Our government just told polluters they are free to pump deadly chemicals into our air and water. That’s because the Environmental Protection Agency (EPA) has suspended all enforcement indefinitely, until the COVID-19 crisis is over.

This terrifies me. I know firsthand that giving polluters free rein will cost thousands, even millions, of lives.

As a young mother in Niagara Falls, New York in the 1970s, I watched toxic chemicals bubble up through our lawns, poisoning our children. When my neighbors and I discovered that our neighborhood, Love Canal, was built on a toxic waste dump, our advocacy led to the creation of the first Superfund site by Congress in 1980.

Today the EPA acknowledges more than 40,000 communities across the United States are dangerously polluted with toxic chemicals, from rural areas to major cities like Birmingham and Detroit. At the 1,344 sites targeted for cleanup by Superfund, polluters are required to pay — at least when they can be found.

But there are tens of thousands more communities where the pollution continues unabated. These are known as “sacrifice zones” — places where the health of residents is permanently sacrificed to industrial contamination.

Already, 36 percent of all school-age children — over 19.6 million — live in sacrifice zones. But if the EPA abandons its oversight of polluting industries now, this number of dangerously uninhabitable communities will grow exponentially. Many more people will die.

In short, the EPA just gave polluters a license to kill.

On March 26, the EPA said it will not “seek penalties for noncompliance with routine monitoring and reporting obligations” from polluters until further notice. This came days after the American Petroleum Institute sent a 10-page letter to the EPA, asking them to suspend enforcement.

And while the EPA now claims the pandemic is the reason, this change has been coming for months. Last November, they rolled back requirements that companies take safety measures to prevent chemical releases, calling these regulations “burdensome,” “costly,” and “unnecessary.”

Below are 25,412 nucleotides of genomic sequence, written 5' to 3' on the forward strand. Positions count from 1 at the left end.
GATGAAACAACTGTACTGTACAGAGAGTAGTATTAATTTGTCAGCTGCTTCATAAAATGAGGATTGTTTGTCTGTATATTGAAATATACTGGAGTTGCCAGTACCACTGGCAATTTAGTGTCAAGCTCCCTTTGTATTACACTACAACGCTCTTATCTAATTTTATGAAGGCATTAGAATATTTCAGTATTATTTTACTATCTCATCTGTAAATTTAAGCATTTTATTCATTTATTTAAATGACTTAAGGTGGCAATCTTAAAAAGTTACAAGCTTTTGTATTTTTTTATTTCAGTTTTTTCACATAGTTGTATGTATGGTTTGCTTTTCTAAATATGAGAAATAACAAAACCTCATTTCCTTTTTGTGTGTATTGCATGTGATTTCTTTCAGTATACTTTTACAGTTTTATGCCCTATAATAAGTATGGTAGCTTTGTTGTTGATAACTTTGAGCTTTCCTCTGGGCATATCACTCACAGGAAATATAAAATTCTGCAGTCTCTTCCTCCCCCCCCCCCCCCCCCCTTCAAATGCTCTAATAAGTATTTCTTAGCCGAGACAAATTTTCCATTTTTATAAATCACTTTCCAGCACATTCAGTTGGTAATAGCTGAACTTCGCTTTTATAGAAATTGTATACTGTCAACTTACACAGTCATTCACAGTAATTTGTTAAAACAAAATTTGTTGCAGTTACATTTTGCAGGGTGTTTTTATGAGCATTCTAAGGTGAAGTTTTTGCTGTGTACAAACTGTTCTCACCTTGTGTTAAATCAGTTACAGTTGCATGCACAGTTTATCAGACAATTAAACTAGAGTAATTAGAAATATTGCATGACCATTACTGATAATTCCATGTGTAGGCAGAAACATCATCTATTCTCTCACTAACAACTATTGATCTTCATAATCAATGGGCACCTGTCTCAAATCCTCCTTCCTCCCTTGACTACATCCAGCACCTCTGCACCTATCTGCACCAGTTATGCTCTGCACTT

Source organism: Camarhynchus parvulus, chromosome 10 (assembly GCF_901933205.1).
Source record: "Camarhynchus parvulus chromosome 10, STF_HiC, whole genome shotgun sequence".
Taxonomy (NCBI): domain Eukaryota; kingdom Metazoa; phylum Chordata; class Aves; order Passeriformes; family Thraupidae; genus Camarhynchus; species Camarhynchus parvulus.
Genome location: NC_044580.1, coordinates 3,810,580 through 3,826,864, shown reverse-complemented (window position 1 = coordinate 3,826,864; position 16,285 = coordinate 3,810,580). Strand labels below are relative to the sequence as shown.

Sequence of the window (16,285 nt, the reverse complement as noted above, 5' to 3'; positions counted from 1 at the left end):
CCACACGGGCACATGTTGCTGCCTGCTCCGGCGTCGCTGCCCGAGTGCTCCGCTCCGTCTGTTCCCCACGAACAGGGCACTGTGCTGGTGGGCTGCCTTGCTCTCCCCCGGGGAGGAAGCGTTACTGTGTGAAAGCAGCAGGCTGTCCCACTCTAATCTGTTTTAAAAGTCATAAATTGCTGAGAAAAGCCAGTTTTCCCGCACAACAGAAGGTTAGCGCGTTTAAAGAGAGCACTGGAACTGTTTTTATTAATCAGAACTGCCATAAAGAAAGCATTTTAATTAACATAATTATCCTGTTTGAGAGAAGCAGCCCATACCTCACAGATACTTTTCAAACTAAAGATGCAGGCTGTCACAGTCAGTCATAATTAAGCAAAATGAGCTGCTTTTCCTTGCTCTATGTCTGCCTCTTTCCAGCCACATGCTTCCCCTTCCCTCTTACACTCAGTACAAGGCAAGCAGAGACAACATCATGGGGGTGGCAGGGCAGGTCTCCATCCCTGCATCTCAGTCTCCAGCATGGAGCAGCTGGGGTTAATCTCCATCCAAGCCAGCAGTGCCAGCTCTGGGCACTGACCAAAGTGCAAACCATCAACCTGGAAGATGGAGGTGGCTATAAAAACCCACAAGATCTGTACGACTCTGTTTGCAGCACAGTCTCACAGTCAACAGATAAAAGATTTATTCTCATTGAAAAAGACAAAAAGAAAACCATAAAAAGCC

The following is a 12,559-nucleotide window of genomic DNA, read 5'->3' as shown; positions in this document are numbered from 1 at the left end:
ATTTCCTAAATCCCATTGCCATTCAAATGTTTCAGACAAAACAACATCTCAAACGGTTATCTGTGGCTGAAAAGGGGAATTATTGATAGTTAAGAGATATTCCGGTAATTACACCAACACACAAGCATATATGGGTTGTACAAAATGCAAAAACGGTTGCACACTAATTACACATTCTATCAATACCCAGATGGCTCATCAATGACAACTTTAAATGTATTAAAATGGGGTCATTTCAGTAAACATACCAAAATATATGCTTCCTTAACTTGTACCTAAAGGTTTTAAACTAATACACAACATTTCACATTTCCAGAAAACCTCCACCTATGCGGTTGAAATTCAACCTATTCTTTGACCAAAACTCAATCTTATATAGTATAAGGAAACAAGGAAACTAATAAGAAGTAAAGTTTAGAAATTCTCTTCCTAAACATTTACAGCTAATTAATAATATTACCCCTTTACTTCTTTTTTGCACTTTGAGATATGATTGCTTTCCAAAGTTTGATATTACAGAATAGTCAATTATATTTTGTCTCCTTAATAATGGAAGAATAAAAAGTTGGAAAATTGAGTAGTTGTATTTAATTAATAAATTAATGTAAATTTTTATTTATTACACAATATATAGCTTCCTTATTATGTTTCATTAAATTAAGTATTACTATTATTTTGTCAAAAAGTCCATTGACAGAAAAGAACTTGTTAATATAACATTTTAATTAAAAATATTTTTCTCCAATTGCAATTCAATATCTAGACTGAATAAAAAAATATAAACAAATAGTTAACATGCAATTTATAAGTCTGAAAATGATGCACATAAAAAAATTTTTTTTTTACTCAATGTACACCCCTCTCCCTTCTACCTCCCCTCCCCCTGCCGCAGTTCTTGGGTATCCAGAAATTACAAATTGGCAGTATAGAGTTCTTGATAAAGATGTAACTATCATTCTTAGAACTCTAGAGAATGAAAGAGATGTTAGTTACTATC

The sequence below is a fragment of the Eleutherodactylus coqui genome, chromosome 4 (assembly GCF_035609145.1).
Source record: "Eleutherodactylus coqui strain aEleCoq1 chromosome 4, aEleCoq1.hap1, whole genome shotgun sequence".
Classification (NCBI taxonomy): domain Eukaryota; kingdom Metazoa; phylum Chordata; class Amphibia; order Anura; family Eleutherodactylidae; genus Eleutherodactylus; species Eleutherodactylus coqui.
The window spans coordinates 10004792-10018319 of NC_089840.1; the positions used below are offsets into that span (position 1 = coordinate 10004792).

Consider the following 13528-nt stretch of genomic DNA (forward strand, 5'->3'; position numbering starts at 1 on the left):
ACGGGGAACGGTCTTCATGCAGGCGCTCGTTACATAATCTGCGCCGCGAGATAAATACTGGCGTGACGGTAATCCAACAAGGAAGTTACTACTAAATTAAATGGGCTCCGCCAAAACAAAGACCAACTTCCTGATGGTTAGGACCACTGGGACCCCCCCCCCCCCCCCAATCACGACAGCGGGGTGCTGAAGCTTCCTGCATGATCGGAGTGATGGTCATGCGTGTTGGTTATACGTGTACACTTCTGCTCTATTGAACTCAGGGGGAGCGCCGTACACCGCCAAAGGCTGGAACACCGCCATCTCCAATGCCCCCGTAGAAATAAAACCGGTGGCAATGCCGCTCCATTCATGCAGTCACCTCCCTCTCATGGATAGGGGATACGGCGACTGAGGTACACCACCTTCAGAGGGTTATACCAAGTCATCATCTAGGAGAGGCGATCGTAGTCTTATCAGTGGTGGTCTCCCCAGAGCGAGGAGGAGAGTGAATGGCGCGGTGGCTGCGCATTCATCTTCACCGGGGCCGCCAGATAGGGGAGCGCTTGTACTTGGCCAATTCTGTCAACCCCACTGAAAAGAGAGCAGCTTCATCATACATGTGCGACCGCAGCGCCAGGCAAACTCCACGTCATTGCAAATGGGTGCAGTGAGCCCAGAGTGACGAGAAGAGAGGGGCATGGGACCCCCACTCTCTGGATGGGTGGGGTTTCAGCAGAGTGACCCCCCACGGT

If we told drivers there are no more traffic rules, most would still do the right thing and drive safely. But a handful will drive drunk, blow through stop signs, and run over pedestrians. A few scofflaws make our country a much more dangerous place.

That’s especially true in sacrifice zones where residents are being told to shelter in place because of COVID-19 — they can’t leave. Often this may apply to communities they had previously been told were toxic.

Imagine how a shelter in place order must feel to people like Eddie Ramirez.

He’s one of the 60,000 Texans who were ordered to leave — then return, and stay home — after a petrochemical plant explosion in Port Neches last November released dangerous amounts of butadiene, which causes nervous system damage. After Eddie returned home, authorities realized dangerous chemicals were still in the air, so they ordered residents to evacuate a second time.

TCP Group, the Houston-based petrochemical company that owns the Port Neches plant, had to pay more than $378,000 in penalties for more violations last year. If the EPA suspends even minimal penalties like these, polluters have no incentive to do the right thing.

Dozens of refinery fires and factory explosions emit toxic chemicals into the environment every year. If we remove penalties and enforcement, there will be more.

And right now, because of COVID-19 and our government’s refusal to protect our environment, the residents of sacrifice zones like Port Neches are like sitting ducks. They have no place to go. It is our responsibility to keep them safe.

Print Friendly, PDF & Email

OtherWords commentaries are free to re-publish in print and online — all it takes is a simple attribution to OtherWords.org. To get a roundup of our work each Wednesday, sign up for our free weekly newsletter here.

Lois Gibbs

Lois Gibbs is the founder of the Center for Health and Environmental Justice, part of the People’s Action network of grassroots groups. She helped win recognition for the first Superfund site at Love Canal in Niagara Falls, New York in 1980. This op-ed was distributed by OtherWords.org.